Investment mogul George Soros predicts the end of Facebook, Google

Soros compared the social media and tech platforms to gambling companies and denounced the "addiction" they form as "harmful", especially to the young. During the 2016 election cycle, according to, Soros Fund Management donated more than ten million dollars to Hillary Clinton's campaign.

Soros Fund Management, his family office, owned some shares of Facebook and Google parent Alphabet of September 30.

Soros warns Trump may destroy "our entire civilization" over North Korea Billionaire investor George Soros says the Trump administration is "a danger to the world", and the opposition the president has garnered will make him a "temporary phenomenon" which "will disappear in 2020 or even sooner".

Public criticism of Facebook Inc (NASDAQ:FB) and its effects on society continued to grow this week, with an investing legend joining the rising chorus of influential figures to rail against the social media behemoth.

However, his most controversial comments focused on President Trump, saying he believes his administration is "a danger to the world".

Soros has been a consistent critic of Trump who is also in Davos, the first USA president to attend since Bill Clinton in 2000. The billionaire then directly called out tech companies Google and Facebook saying, "As Facebook and Google have grown into ever more powerful monopolies, they have become obstacles to innovation, and they have caused a variety of problems of which we are only now beginning to become aware".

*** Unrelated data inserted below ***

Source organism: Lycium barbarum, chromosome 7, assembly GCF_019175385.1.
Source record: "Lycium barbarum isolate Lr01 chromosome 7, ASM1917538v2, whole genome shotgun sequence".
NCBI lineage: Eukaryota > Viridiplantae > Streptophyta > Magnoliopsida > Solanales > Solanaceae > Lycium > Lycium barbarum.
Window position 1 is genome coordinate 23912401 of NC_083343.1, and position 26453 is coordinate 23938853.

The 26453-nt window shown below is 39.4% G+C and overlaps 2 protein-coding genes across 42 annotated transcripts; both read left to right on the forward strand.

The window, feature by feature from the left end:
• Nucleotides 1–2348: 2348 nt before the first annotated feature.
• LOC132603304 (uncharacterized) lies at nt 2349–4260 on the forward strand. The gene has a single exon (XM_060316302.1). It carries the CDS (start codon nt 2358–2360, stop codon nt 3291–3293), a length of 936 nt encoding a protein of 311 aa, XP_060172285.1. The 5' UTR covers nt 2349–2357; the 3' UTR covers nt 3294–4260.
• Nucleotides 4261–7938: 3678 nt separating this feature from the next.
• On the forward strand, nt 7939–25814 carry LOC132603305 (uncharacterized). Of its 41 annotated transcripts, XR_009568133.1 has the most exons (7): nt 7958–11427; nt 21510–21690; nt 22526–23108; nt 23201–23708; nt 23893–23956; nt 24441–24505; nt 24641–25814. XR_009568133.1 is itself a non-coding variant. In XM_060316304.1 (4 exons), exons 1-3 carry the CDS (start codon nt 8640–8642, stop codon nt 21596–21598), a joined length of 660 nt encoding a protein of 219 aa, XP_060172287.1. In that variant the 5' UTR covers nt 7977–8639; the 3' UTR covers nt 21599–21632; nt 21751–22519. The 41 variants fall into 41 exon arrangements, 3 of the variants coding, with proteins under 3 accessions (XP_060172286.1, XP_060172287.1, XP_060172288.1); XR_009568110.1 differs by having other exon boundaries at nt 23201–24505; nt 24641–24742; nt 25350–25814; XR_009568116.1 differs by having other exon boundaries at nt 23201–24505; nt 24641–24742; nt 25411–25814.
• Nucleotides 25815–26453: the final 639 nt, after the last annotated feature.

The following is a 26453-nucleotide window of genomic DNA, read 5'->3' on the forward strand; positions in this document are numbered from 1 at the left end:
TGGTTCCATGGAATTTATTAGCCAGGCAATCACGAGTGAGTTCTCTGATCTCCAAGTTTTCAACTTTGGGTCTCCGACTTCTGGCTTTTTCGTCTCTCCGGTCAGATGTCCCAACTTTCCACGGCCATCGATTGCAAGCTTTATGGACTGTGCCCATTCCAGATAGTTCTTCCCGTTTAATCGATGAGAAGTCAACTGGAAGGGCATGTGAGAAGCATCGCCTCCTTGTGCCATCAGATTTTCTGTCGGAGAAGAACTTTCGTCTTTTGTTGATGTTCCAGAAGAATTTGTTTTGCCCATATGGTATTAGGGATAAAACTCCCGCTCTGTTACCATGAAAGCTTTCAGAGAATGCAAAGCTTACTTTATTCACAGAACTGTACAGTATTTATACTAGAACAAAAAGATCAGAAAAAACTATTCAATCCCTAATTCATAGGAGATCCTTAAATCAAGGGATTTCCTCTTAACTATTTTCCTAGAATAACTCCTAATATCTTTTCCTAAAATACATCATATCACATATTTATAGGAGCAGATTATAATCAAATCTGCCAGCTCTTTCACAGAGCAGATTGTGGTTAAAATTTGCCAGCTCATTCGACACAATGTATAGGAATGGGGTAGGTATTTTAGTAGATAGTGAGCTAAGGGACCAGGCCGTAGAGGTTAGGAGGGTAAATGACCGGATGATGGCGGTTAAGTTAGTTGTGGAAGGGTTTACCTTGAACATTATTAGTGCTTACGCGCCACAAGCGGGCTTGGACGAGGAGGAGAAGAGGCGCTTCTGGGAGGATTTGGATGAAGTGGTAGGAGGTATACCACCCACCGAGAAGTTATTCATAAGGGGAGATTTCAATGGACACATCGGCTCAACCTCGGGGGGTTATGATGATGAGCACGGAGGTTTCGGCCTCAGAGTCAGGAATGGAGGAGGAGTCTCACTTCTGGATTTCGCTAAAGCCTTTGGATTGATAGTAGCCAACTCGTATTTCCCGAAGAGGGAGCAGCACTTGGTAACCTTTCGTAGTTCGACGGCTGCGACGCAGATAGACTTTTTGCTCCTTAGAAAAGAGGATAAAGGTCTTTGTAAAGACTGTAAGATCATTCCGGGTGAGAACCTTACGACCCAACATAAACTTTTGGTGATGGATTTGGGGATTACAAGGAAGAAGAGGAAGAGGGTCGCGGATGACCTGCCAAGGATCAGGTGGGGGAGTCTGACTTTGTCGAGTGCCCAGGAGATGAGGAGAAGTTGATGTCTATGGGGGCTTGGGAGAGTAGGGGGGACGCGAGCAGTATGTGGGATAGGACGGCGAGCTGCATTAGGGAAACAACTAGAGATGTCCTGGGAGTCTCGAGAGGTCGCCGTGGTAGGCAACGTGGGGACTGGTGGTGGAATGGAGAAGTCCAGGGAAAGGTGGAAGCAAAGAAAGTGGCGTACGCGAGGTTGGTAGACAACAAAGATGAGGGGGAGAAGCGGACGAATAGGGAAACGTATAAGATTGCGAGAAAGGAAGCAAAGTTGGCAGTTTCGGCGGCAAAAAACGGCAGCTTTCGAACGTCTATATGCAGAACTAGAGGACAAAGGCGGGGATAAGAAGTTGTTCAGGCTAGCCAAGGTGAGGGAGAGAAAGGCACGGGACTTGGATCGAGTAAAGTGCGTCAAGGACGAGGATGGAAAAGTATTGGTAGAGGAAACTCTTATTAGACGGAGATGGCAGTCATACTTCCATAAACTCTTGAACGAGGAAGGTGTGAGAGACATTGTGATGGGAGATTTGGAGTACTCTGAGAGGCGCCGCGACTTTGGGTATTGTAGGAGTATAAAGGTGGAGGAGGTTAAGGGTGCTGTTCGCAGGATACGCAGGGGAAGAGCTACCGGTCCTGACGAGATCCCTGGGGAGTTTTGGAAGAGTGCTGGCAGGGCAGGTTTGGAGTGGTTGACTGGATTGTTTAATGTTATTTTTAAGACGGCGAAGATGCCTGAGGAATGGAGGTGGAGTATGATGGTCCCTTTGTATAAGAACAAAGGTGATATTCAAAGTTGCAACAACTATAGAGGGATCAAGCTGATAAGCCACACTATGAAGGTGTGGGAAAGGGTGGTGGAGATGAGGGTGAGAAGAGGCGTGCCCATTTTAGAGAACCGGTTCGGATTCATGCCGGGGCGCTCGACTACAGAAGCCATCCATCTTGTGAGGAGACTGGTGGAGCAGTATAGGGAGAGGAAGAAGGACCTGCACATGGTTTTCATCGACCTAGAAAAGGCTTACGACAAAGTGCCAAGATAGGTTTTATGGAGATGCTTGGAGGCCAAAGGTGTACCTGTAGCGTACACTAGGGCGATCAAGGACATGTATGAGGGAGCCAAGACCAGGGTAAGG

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Soros said that "more stringent regulations" were needed to deal with the two internet giants, at a speech at the World Economic Forum in Davos, Switzerland.

"This enhances their profitability even further - but the bundling of services and discriminatory pricing undermine the efficiency of the market economy".

"They deliberately engineer addiction to the services they provide", which is harmful particularly for children, he said.

Close relationships between technology monopolies and authoritarian states is "an alarming prospect", he said, which could "bring together nascent systems of corporate surveillance with an already developed system of state-sponsored surveillance". Another disturbing possibility was that US tech companies would "compromise themselves in order to gain entrance to these vast and fast-growing markets". He praised European Union Competition Commissioner Margrethe Vestager for the EU's direction on monopoly policy as well as the strengthening on its privacy and data laws, declaring her the "nemesis" of the tech titans.

It's only a matter of time before the global dominance of these monopolies is broken and "Davos is a good place to announce that their days are numbered", he said.

  • Desiree Holland